Earlier on that same trip – I caught and landed my first ever common carp – on a 4’6″ Quantum Micro spinning rod with matching tiny reel. The tip of the rod was about as thick as a thin tooth pick, the butt of the rod was half the diameter of a #2 pencil. The thin EVA foam rod handle had two plastic sliding bands holding the palm-sized spinning reel on. I loaded that rod up with 4lb test co-polymer line that I’d won from the North American Fishing Club (my dad had bought me a membership back then.) I had great fun fishing with that rod for crappie and bluegill – they really put up a fight. Then one afternoon we went to our default starting spot on Pomona – a sheltered cove that had a fishing dock, complete with cleaning station on it – to get a mess of fish. Floating out in that cove was a fish feeder. We watched it kick on once, and the whole cove came alive with fish. We couldn’t tell what kind – I figured probably panfish. I was wrong. The second time that feeder kicked in, I fired half a night crawler on a #8 hook, fished weightlessly under a tiny Thill float out into the melee, hoping to get a fat crappie or bluegill. The worm hadn’t had a chance to sink six inches, when the float shot under. I set the hook, and my tiny, tiny reel cried out in pain! Line was zipping off faster than I’d ever seen, and I knew I didn’t have a panfish on. My first thought was catfish – a good one at that. I somehow turned the fish with about ten wraps of line left on the spool, and gained my line back – the first time. Five minutes of cranking and pumping and pumping and cranking, and I had the fish close. I still couldn’t see what it was, and the fish wasn’t in the mood to let me yet. He took off again, taking almost all of my line, down to the last three wraps. I was sure I’d loose this fish – my dad was looking on, standing close by with the landing net. We were both having visions of a 10 lb catfish at this point. I brought the fish back in close to the feeder, and it decided to make yet another run. I was getting worn out, and wondering if my little rod was going to explode and fill my face with graphite shrapnel, as I’d read in some older Field & Stream editions. A full half an hour after I first hooked the beast, I brought it close enough to shore to see that my prize was not a catfish, but a carp. Dad netted the lippy fish, and we put him on the trusty DeLiar scale. Just a hair over 5lbs. Being a carp, no one wanted to eat him, so I let the fish go, gently pumping him back and forth in the water like I’d seen the trout fishing guys on TV do. Didn’t take long for the carp to let me know he tired of my company, and with a strong kick of his tail, he shot from my grip and headed for the depths. You couldn’t wipe the grin from my face for the rest of the afternoon with a round house kick from Chuck Norris himself!

A few years later my family made a trip to Alaska, by way of the Al-Can Highway. On the trip back home, we stopped at many Canadian lakes (lots of rest areas in Canada are attached to lakes, at least the ones we saw on that trip) and I did some unsuccessful trout fishing. There were two remarkable events on that trip home. First – we’d stopped at a lake in the Northwest Territories, and I was tossing every lure I had in my tackle box – rooster tails, kastmaster spoons, dare devils – and got nothing. Just as my dad & I were heading back to the motor home to get going, this middle aged fellow with a full beard stopped us and said “Here, try one of these,” and he handed me a large spoon – the body was about four inches long, brass bodied, the top side was two tone – half red and half white. We thanked the man, and went our separate ways. I didn’t get fish that trip with that spoon – but it would later prove magical on coho salmon on a small southwest Washington river, until getting hung up and broken off in a tangle of roots on the far bank.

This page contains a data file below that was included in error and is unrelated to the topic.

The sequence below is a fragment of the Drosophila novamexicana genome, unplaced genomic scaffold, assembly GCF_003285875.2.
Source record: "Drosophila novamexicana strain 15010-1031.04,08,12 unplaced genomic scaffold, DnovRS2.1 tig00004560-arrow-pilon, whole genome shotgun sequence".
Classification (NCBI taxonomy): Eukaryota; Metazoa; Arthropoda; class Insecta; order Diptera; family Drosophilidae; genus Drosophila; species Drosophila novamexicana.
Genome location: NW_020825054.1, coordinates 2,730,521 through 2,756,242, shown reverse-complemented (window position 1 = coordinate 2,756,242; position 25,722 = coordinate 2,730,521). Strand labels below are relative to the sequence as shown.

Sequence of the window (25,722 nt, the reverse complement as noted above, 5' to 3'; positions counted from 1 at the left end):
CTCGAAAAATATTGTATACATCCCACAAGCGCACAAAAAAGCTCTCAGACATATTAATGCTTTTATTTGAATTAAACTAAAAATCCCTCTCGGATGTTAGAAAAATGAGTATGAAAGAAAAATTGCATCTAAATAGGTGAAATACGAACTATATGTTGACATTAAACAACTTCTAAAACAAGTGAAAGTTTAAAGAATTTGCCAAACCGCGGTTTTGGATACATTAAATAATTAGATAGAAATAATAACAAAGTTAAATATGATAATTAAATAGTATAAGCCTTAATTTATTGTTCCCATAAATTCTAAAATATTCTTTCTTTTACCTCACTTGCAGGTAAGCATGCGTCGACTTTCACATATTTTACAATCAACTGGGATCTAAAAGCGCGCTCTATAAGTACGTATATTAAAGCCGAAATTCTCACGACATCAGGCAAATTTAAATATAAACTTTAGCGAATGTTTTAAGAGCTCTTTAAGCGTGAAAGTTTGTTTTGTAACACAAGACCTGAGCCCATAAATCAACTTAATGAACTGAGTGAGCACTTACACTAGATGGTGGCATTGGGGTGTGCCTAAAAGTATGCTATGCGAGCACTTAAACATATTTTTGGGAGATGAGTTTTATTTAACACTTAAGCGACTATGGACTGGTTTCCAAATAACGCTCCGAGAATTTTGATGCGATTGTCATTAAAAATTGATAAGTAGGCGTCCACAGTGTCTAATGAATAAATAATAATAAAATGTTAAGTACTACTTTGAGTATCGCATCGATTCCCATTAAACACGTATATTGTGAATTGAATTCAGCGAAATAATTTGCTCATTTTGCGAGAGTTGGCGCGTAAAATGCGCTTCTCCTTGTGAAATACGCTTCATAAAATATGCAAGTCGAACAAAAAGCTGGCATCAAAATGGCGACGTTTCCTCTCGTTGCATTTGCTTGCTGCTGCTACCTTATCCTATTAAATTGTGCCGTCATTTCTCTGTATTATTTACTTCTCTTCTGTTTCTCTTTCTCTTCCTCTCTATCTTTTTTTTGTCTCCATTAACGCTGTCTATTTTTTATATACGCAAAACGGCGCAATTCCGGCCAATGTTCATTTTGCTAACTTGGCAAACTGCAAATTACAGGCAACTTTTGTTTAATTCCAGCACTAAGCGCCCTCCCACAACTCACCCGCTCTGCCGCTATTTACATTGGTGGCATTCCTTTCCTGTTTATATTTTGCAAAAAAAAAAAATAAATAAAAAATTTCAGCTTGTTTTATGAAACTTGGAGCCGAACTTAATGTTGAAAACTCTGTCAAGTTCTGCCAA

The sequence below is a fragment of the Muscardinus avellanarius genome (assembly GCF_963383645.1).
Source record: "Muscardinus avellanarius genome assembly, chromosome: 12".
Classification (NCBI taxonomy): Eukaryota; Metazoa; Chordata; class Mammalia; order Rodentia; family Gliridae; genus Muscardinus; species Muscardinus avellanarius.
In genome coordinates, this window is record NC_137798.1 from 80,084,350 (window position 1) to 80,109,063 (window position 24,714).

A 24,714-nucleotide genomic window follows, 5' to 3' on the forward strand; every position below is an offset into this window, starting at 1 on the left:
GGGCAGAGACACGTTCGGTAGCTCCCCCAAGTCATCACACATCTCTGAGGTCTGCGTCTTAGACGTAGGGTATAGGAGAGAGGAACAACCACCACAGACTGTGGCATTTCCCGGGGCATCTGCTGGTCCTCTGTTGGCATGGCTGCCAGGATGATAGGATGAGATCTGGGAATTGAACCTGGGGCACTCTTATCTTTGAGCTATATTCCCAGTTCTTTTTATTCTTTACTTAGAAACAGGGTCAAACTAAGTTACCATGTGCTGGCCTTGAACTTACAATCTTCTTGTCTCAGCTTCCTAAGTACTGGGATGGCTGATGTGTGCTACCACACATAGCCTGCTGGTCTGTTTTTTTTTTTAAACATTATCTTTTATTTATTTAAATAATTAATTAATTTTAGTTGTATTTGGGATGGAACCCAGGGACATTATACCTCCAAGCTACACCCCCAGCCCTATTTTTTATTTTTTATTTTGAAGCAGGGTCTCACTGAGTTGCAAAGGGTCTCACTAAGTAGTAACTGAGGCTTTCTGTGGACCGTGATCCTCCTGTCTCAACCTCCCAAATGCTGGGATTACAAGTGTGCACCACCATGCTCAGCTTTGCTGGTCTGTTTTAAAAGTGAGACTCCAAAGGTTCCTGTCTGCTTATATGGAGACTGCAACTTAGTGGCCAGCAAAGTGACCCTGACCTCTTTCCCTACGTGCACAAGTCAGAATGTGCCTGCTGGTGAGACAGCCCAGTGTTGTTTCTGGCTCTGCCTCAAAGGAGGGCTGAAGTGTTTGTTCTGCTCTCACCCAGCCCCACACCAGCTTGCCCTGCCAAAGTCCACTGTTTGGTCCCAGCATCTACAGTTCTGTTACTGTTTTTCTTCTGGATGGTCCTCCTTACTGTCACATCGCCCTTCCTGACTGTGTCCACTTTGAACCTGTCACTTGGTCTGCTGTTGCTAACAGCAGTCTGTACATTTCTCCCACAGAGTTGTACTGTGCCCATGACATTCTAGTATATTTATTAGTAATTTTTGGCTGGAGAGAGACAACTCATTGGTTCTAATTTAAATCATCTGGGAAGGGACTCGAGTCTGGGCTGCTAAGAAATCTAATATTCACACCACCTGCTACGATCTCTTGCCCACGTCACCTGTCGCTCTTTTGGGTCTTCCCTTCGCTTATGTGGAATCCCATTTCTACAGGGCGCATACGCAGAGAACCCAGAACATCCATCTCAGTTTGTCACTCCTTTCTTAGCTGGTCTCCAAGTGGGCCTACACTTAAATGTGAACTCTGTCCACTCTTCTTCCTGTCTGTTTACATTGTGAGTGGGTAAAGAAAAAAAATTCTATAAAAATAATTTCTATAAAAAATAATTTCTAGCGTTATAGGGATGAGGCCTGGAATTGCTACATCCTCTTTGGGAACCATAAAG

The second memorable event from Canada came from yet another fishless (I actually never did get a fish in Canada, something I hope to one day correct!) stop at a gorgeous little gin-clear lake. There were fish everywhere – I could see them swimming around, I could see them rising. I threw my trusty rooster tails and daredevils, I even broke down and tried the salmon-size spoon out of frustration. Nada. Then this other fellow stopped, and as his wife or girlfriend was walking their dog, he waded out into the water with a fly rod. I watched him strip off some line from his reel, then he began false casting. This was the first time I’d witnessed fly fishing in person – I’d soaked it up on the television fishing shows – but never actually saw anyone do it right in front of me. Finally, the man let his line alight on the water. A moment later he gave the rod a quick lift, the brightly colored line went tight, and he was playing a fish. I watched him land that fish, and half a dozen others before my dad said it was time to go. Right there, at that moment in time, I decided to learn to fly fish.